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Economy & Business

Growth Expected In 2020 For UPMC And Highmark

Gene J. Puskar

The Pittsburgh region will be buzzing with economic activity this year, especially for some of its biggest employers.  This year is poised to be one of growth for the economic power houses of UPMC and Highmark. After years of legal wrangling, the two entities worked out a deal last year giving most Highmark customers in network access to UPMC doctors and hospitals for 10 years.

Pittsburgh Business Times reporter Paul Gough, who covers the health care sector, spoke recently with WESA’s Maria Scapellato about how competition between the two health care giants might play out this year.

[Their conversation was edited for length and clarity.]

Paul Gough: Over the last several years of court battles and consent decrees that had expired, you had a UPMC plan for your employer or a Highmark plan for your employer, or sometimes both depending on what your situation was and how big the company was. And, now that’s a lot less, for most people, you always have to say that, for most people, it’s a lot less stressful because Highmark customers will get in-network care through UPMC providers.

Maria Scapellato: So this fued, so to speak, is mainly in the rear view mirror. What will the focus be shifting to for these health care giants moving foward?

Gough: They are really health care giants. They are unlike a lot of markets in the United States. They own both insurance and providers, which makes it a very much more full-flavored competition. What they’ll be doing really is spending a lot of time increasing their provider offerings, their hospitals, their programs within hospitals.

I’d say the North Side, the North Hills actually is going to be a big a big battleground. Highmark, which owns Allegheny Health Network, is going to be opening a hospital called Wexford Hospital in the next year and a half and that will be their first really stake in the ground on the hospital side. And, then UPMC will probably counter them with other programs at Passavant and through their outpatient in Cranberry.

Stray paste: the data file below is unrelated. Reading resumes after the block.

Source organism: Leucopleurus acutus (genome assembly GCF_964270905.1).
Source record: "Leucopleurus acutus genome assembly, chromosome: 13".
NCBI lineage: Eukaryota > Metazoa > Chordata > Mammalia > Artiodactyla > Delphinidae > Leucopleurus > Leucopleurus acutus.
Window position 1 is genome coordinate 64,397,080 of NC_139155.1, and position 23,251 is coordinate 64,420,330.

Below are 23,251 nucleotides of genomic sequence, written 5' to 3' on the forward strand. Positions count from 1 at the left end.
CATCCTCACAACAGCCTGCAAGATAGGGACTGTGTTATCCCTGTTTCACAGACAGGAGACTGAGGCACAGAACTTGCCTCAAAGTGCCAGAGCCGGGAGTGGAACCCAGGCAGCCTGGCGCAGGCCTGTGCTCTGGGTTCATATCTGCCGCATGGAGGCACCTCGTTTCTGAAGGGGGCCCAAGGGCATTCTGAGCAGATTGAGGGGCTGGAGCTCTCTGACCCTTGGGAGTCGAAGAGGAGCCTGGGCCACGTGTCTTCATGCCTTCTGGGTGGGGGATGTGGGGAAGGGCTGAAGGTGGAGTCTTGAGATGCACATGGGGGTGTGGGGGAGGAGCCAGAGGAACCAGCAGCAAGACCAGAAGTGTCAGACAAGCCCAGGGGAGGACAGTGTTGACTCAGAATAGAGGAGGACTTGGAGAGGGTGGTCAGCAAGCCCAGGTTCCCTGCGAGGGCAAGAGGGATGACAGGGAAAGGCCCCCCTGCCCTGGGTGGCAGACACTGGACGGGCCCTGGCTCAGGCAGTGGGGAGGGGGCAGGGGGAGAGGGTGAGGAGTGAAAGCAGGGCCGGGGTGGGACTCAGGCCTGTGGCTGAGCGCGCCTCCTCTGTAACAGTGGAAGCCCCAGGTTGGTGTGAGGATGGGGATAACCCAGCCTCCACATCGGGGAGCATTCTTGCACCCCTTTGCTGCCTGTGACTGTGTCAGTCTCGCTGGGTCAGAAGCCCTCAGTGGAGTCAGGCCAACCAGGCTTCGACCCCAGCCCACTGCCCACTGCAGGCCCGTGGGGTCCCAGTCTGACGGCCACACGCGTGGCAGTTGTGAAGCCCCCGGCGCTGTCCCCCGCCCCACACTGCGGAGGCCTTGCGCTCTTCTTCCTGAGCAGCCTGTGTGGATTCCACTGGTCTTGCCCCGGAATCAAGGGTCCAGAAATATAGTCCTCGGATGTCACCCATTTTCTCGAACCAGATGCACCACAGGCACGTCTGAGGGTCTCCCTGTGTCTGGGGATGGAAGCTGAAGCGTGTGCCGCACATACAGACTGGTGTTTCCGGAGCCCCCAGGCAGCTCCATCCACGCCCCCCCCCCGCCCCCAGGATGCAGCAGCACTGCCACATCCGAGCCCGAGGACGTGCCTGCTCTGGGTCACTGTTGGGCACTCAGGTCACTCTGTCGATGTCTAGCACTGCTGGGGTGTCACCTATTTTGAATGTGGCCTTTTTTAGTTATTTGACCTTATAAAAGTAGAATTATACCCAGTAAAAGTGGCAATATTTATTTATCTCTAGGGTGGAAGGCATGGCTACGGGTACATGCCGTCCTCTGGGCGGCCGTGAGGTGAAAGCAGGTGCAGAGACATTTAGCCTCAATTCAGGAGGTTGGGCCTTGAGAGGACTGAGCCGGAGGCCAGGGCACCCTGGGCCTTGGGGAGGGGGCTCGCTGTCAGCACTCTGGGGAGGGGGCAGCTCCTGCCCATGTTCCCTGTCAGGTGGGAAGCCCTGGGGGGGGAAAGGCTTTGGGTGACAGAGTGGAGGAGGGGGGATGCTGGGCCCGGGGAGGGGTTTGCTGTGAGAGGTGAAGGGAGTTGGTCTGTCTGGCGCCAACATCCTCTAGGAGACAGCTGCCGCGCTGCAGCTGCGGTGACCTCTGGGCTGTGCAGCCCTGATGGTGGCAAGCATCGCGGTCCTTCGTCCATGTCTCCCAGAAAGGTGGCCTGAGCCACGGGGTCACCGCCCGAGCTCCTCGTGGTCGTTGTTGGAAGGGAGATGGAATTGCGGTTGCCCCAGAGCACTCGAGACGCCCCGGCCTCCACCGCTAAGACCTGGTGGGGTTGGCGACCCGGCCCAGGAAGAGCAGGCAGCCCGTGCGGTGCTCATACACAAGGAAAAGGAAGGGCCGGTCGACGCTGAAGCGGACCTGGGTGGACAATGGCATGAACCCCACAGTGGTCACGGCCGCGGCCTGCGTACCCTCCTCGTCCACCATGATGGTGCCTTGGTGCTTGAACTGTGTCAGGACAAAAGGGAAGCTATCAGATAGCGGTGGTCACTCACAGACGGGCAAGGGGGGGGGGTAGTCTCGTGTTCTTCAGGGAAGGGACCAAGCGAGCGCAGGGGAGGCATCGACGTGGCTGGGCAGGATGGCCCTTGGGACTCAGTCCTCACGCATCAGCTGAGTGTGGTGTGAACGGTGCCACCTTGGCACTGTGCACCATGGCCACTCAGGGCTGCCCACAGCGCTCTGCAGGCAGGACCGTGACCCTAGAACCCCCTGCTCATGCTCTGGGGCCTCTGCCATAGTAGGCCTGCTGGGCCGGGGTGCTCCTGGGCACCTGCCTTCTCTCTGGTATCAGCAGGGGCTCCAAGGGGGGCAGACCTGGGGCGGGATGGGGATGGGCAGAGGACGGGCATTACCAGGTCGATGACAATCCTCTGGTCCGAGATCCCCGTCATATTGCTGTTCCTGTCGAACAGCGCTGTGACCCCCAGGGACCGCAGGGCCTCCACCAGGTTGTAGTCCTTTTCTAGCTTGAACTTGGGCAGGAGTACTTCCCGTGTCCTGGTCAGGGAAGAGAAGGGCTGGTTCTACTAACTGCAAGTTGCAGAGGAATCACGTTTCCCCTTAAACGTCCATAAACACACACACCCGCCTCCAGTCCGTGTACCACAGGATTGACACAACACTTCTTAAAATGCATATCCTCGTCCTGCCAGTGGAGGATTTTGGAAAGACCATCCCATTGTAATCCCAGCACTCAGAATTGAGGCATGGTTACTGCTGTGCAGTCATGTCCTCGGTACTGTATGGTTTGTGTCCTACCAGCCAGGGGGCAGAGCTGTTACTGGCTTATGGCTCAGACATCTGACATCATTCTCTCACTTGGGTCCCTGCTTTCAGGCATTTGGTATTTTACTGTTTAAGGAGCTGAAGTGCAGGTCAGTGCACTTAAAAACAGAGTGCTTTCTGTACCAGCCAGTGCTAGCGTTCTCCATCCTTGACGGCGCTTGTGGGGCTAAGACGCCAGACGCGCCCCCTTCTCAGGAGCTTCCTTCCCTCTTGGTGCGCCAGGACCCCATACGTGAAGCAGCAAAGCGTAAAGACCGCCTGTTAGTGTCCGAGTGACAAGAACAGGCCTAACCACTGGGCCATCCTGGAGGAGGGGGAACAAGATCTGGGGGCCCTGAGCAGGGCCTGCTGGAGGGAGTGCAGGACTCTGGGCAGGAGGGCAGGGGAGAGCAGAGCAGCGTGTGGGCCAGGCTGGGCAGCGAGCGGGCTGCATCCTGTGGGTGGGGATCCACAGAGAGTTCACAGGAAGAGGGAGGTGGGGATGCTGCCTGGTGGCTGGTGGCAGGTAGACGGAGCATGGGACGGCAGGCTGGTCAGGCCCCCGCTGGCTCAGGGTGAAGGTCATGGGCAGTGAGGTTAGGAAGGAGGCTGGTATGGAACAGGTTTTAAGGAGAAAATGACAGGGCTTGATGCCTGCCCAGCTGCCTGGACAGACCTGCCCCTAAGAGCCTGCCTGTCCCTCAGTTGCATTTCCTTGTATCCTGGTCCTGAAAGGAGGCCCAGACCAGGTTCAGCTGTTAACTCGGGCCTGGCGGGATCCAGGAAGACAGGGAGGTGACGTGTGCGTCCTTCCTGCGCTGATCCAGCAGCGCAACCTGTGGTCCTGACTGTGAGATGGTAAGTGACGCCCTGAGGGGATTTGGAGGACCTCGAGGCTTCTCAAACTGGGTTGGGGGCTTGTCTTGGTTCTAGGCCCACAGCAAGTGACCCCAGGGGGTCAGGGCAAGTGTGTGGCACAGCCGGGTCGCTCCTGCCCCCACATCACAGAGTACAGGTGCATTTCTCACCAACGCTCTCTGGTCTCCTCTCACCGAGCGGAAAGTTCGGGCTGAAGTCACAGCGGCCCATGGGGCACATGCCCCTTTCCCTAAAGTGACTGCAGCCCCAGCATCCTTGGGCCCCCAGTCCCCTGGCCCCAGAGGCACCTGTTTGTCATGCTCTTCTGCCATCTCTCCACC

Scapellato: How is this going to impact employment? 

Gough: They’re all going to be hiring. The neighborhood hospitals that AHN is building in Harmar, in McCandless, in Hempfield Township and also in Brentwood, they have about 150 employees because they’re 24 hour hospitals and emergency rooms. And, then Wexford will have more because they’ll have an OB ward there, which is the first new one to be built in a long time in Pennsylvania.

And then, there’s the three specialty hospitals that UPMC is building. One will be built in 2021. That’s at UPMC Mercy Hospital in Uptown. That’s a vision and rehab hospital. The other two, a heart and transplant hospital and a cancer hospital, the timeline has been extended a little bit so that will be in the next 4 to 5 years.

Scapellato: What does the building boom mean in terms of construction jobs in the region? 

Gough: Actually, I think it’s gonna be a pretty big year for construction. You’ve got the Shell Cracker Plant which is taking 6,000 to 7,500 workers not just from the tri-state region, but also from around the country. You’ve got what’s happening at the airport, the new terminal.

You have all the hospitals that are being built and have been built. You have the Lower Hill District where the Civic Arena was. And, I think that’s another place where in the next year or two you’ll see a lot of construction. So, you’ve got a lot of construction jobs. They’ve been telling me that the union halls are pretty empty and with what I’ve seen, I agree.

Read more Pittsburgh Business Report stories here